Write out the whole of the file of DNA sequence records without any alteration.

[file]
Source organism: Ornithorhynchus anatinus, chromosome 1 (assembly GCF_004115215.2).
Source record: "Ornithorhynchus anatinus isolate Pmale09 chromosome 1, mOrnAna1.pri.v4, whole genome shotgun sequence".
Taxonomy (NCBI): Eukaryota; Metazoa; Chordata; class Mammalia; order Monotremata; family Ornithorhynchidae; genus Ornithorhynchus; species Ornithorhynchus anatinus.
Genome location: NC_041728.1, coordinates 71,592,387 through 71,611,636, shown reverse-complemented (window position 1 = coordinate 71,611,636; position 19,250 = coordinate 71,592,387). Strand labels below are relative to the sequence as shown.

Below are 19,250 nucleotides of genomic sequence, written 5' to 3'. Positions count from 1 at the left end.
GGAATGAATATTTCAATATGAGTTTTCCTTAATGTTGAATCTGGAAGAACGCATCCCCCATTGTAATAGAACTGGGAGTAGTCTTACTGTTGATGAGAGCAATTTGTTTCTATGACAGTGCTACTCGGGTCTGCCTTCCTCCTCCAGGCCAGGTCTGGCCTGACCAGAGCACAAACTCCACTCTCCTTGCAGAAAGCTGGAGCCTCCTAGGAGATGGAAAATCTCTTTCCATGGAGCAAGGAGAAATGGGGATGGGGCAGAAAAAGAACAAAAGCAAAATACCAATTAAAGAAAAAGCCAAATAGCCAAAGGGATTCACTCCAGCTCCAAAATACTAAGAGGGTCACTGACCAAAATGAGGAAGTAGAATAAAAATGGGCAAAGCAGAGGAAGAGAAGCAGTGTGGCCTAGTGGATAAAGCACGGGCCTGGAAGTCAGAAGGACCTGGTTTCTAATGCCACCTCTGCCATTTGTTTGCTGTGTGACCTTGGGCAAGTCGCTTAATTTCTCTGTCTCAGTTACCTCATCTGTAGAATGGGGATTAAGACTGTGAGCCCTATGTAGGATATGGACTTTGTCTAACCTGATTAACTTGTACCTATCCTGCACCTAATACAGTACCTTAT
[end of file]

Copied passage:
Source organism: Ornithorhynchus anatinus, chromosome 1 (assembly GCF_004115215.2).
Source record: "Ornithorhynchus anatinus isolate Pmale09 chromosome 1, mOrnAna1.pri.v4, whole genome shotgun sequence".
Taxonomy (NCBI): Eukaryota; Metazoa; Chordata; class Mammalia; order Monotremata; family Ornithorhynchidae; genus Ornithorhynchus; species Ornithorhynchus anatinus.
Genome location: NC_041728.1, coordinates 71,592,387 through 71,611,636, shown reverse-complemented (window position 1 = coordinate 71,611,636; position 19,250 = coordinate 71,592,387). Strand labels below are relative to the sequence as shown.

Below are 19,250 nucleotides of genomic sequence, written 5' to 3'. Positions count from 1 at the left end.
GGAATGAATATTTCAATATGAGTTTTCCTTAATGTTGAATCTGGAAGAACGCATCCCCCATTGTAATAGAACTGGGAGTAGTCTTACTGTTGATGAGAGCAATTTGTTTCTATGACAGTGCTACTCGGGTCTGCCTTCCTCCTCCAGGCCAGGTCTGGCCTGACCAGAGCACAAACTCCACTCTCCTTGCAGAAAGCTGGAGCCTCCTAGGAGATGGAAAATCTCTTTCCATGGAGCAAGGAGAAATGGGGATGGGGCAGAAAAAGAACAAAAGCAAAATACCAATTAAAGAAAAAGCCAAATAGCCAAAGGGATTCACTCCAGCTCCAAAATACTAAGAGGGTCACTGACCAAAATGAGGAAGTAGAATAAAAATGGGCAAAGCAGAGGAAGAGAAGCAGTGTGGCCTAGTGGATAAAGCACGGGCCTGGAAGTCAGAAGGACCTGGTTTCTAATGCCACCTCTGCCATTTGTTTGCTGTGTGACCTTGGGCAAGTCGCTTAATTTCTCTGTCTCAGTTACCTCATCTGTAGAATGGGGATTAAGACTGTGAGCCCTATGTAGGATATGGACTTTGTCTAACCTGATTAACTTGTACCTATCCTGCACCTAATACAGTACCTTAT